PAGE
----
The General Data Protection Regulation (GDPR) has been on the radar of many businesses for a while now. It's an act which is the result of four years of preparation and debate by the EU to ensure that data is handled and stored in the correct way in businesses throughout the UK and EU. Yet, according to our own research, 21% of businesses do not know how they will prepare for compliance over the next few months.
The reality is that if you are already complying with the Data Protection Act (1988) then you may not need to make too many changes within your organisation. If you are unsure whether you comply with the Data Protection Act (DPA), the Information Commissioner's Office (ICO) have put together a handy self-assessment toolkit which can identify if there is anything else which you need to do.
Making the step up to GDPR compliance will vary from business to business throughout the UK and EU; for example you may have to dedicate a member of the team to ensure GDPR compliance, or specific teams will need to be taught about what needs to be done to prepare for GDPR. It’s important to start putting measures in place now to ensure that you are prepared for the GDPR 2018 and are aware of the potential fines associated with non-compliance.
The GDPR applies to ‘controllers’ and ‘processors’ of personal data; controllers state how and why personal data is processed, processors handle the overall processing of data.
To help you and your business prepare, the ICO have put together two new checklists – one for data controllers, and another for data processors. If you are unsure if you are a controller or processor of data then it would be advisable to complete both assessments.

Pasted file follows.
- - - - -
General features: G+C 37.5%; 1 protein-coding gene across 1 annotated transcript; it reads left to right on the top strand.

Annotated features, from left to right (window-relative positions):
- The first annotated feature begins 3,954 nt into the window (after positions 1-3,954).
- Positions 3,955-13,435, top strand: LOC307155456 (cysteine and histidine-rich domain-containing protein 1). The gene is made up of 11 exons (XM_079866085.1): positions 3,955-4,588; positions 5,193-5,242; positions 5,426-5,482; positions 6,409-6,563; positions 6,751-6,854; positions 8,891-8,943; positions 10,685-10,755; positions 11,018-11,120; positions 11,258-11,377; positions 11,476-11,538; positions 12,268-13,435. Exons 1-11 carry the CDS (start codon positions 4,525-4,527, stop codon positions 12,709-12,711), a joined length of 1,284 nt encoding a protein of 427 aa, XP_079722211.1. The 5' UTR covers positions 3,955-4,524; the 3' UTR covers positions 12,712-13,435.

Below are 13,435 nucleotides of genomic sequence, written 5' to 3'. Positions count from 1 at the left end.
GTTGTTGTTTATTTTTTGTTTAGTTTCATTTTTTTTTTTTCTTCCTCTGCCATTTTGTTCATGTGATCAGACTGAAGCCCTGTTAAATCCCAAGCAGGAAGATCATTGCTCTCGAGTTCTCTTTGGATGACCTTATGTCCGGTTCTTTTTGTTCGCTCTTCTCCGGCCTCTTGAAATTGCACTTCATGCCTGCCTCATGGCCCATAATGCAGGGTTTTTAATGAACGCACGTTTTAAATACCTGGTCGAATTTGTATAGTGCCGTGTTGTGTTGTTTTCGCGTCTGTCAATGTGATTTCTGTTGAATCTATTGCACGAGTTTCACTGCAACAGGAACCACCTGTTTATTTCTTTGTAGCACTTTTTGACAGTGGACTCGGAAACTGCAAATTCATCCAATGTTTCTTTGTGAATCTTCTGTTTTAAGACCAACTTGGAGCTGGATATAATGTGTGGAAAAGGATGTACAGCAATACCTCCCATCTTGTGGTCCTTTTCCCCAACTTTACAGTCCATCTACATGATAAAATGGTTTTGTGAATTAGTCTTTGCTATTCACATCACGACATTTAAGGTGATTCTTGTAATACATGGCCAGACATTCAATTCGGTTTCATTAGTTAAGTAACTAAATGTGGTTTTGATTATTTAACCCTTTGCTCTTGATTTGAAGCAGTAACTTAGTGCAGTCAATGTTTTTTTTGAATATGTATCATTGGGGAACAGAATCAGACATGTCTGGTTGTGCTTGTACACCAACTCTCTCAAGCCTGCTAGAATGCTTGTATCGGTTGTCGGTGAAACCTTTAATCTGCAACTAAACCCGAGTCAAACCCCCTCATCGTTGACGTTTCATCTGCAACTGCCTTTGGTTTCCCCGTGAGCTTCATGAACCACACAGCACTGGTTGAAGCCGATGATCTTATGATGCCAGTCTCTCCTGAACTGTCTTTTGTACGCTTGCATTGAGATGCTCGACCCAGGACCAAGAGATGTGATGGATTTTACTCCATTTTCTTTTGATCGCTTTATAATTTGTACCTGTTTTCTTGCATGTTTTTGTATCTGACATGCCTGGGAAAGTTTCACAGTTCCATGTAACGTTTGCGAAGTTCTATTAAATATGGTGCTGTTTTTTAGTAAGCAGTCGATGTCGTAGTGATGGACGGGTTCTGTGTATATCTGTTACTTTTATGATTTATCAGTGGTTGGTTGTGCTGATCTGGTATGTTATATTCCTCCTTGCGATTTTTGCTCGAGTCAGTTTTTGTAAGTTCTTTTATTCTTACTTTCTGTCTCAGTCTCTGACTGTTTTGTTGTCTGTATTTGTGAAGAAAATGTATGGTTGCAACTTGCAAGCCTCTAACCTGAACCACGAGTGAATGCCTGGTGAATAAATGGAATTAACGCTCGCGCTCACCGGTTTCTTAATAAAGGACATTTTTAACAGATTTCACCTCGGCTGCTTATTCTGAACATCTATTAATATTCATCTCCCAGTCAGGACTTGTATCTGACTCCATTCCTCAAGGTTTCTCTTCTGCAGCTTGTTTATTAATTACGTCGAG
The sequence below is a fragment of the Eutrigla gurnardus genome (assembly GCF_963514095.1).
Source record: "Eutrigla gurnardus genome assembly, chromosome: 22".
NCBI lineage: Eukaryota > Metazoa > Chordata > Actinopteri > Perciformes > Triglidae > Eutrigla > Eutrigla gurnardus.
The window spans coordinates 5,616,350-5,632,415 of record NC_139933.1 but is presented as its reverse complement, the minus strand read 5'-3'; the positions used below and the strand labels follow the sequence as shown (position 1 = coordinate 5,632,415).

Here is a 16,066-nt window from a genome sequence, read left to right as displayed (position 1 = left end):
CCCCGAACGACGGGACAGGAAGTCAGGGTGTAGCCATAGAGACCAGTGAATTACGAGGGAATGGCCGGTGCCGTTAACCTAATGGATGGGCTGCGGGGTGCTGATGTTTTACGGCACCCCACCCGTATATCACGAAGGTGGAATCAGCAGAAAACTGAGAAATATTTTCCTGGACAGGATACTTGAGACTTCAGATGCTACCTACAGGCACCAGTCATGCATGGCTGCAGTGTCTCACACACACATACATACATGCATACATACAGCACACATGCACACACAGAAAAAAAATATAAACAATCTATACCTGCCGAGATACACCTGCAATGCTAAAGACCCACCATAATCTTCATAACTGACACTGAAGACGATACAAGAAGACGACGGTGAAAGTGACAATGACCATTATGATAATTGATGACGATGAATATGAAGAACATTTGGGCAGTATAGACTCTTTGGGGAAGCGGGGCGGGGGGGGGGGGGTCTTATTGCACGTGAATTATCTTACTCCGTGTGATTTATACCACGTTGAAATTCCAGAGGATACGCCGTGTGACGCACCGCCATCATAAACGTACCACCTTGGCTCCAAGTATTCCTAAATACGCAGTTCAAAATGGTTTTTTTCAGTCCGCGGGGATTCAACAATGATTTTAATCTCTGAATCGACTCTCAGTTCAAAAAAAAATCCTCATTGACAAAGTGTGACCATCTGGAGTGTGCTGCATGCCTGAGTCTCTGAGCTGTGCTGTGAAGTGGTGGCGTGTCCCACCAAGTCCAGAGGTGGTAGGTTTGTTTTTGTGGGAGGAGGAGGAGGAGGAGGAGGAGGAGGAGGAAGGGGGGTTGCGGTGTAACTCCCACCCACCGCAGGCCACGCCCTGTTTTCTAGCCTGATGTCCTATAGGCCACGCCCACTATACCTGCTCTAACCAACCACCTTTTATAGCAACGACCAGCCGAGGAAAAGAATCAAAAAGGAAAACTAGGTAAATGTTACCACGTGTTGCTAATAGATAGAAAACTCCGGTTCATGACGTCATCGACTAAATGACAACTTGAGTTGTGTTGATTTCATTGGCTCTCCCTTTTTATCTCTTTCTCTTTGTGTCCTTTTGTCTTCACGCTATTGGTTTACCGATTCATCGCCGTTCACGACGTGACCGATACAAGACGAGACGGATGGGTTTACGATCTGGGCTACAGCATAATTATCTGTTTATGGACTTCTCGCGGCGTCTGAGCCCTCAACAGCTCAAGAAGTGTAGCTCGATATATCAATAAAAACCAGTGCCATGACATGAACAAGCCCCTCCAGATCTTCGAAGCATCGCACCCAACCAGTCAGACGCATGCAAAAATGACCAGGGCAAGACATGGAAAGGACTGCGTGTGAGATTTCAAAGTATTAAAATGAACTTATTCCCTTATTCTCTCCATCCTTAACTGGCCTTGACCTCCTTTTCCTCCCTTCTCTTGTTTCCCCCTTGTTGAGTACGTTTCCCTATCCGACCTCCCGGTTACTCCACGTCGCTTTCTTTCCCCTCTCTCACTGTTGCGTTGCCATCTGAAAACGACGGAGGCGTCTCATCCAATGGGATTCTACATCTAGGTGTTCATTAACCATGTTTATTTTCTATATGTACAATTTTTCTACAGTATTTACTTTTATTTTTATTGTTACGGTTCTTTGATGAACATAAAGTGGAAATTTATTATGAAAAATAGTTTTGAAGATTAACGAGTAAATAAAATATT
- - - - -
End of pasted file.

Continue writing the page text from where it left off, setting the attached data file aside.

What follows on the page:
The checklist for data controllers will help data controllers to assess a high level of GDPR compliance with the new GDPR legislation. It will include new right of individuals, handling subject access requests, consent, data breaches and designating a data protection officer.
Understand and assess your business’s high level of compliance with this checklist for data processors. It will include the new requirements for data processors, the right of individuals, data breaches, and designating a data protection officer.
Until the GDPR is enforced in May, businesses who fail to adhere to the Data Protection Act 1988 (DPA) could incur fines of up to £500,000. But this will soon change when the new regulation is introduced.
Ever since the EU General Data Protection Regulation (EU GDPR) has been first mentioned, the increase in administrative fines for non-compliance has been the main concern for most businesses.
GDPR fines are discretionary rather than mandatory. They'll only be imposed on a case-by-case basis and will be based on the specific articles of the regulation that the organisation has breached.
There are two tiers of fines which can be levied;
- Up to €10 million, or 2% annual global turnover - whichever is higher
- Up to €20 million, or 4% annual global turnover - whichever is higher
When deciding whether to impose a fine and the level, the ICO will consider the following criteria:
- The nature, weight and duration of the infringement;
- The intentional or negligent character of the infringement;
- Whether any action has been taken by the organisation to mitigate the damage suffered by individuals;
- If technical and organisational measures have been put in place;
- Any previous infringements;
- The degree of cooperation to remedy the infringement;
- Types of personal data involved;
- How the regulator discovered the infringement;
- The manner in which the infringement became known to the supervisory authority, in particularly whether and to what extent the organisation notified the infringement;
- The extent in which the controller or processor notified the infringement; and
- Adherence to approved codes of conduct or certification schemes
It’s important to note that not all infringements will lead to serious fines.
The ICO has a range of corrective powers and sanctions to enforce the GDPR, besides than imposing hefty fines. These include issuing warnings and reprimands; imposing a temporary or permanent ban on data processing; ordering the rectification, restriction or erasure of data; and suspending data transfers to third parties.
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